Your imagination and building skills are boundless! I especially like the central core, but this entire model impresses. I love the gray rings everywhere! You're a trooper, Misa. Keep building!
 I made it 
  August 7, 2015
Quoting Oliver Becker Hey Misa, that's another fascinating ST build! I specially like the space lock- pics at the end of your post most, you're a remarkable and sympathic enthusiast! :)
Thanks! I love my woik!
 I made it 
  August 7, 2015
Quoting Clayton Marchetti Outstanding! I'm always blown away. Not just by the build itself, but the brilliant amount of research that Goes into it. I always liked that complex and finally I get to see it in all its glory! I can't wait to see the next post!
Thanks, a lot of the 'research' is just what I remember reading over the years, and everything else is from Ex Astris Scientia.
 I made it 
  August 7, 2015
Quoting Gabor Pauler I got lost more seriously in your space station than in JFK airport last time...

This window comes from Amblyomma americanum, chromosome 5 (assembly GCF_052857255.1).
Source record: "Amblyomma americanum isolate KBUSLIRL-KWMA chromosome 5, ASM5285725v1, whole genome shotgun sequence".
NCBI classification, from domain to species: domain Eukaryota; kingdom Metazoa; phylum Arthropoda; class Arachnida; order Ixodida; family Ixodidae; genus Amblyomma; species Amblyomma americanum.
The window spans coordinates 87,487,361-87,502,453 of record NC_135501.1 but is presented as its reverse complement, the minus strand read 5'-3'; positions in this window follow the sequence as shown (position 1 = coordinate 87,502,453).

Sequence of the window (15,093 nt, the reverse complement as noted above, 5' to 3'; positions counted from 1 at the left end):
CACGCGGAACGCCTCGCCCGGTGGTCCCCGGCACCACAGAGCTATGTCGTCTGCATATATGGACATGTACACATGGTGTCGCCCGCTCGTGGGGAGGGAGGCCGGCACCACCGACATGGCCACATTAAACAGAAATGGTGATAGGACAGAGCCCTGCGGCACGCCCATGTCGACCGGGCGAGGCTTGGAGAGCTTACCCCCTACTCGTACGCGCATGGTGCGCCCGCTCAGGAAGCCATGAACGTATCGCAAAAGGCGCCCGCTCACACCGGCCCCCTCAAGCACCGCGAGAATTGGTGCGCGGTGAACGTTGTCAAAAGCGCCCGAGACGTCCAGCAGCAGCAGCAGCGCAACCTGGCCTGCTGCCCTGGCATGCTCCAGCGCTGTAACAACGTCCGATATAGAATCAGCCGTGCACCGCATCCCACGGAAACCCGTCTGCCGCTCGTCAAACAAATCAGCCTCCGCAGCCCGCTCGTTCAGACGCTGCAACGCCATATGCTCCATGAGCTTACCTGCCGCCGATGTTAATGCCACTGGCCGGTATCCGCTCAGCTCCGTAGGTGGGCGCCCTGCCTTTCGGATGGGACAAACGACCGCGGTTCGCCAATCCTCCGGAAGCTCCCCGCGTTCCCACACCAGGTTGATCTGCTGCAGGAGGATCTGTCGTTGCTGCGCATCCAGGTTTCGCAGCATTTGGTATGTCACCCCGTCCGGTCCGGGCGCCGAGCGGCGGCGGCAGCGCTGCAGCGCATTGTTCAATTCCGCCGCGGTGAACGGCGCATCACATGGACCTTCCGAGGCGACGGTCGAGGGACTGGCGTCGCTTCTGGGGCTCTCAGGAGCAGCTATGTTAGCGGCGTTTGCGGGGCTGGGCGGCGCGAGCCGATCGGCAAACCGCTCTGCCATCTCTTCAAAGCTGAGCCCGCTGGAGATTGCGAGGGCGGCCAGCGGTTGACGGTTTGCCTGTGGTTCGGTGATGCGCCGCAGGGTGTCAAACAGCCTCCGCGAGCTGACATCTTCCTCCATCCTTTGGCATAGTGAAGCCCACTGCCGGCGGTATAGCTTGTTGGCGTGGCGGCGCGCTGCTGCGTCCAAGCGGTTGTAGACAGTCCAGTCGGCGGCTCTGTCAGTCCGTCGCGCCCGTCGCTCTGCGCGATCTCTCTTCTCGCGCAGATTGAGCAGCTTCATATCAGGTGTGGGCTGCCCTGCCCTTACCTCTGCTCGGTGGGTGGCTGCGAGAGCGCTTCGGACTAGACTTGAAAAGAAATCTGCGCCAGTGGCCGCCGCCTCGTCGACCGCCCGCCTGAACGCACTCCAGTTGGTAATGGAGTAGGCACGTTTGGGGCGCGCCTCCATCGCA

They keep adding modules and doing the odd switcheroo, it can get confusing!
 I like it 
  August 6, 2015
I got lost more seriously in your space station than in JFK airport last time...
 I like it 
  August 5, 2015
Outstanding! I'm always blown away. Not just by the build itself, but the brilliant amount of research that Goes into it. I always liked that complex and finally I get to see it in all its glory! I can't wait to see the next post!
 I like it 
  August 5, 2015
Hey Misa, that's another fascinating ST build! I specially like the space lock- pics at the end of your post most, you're a remarkable and sympathic enthusiast! :)
 
By Misa Nikolic
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LEGO models my own creation MOCpages toys shop Star Trek TMP: Orbital Office Complex Part 1Star Trek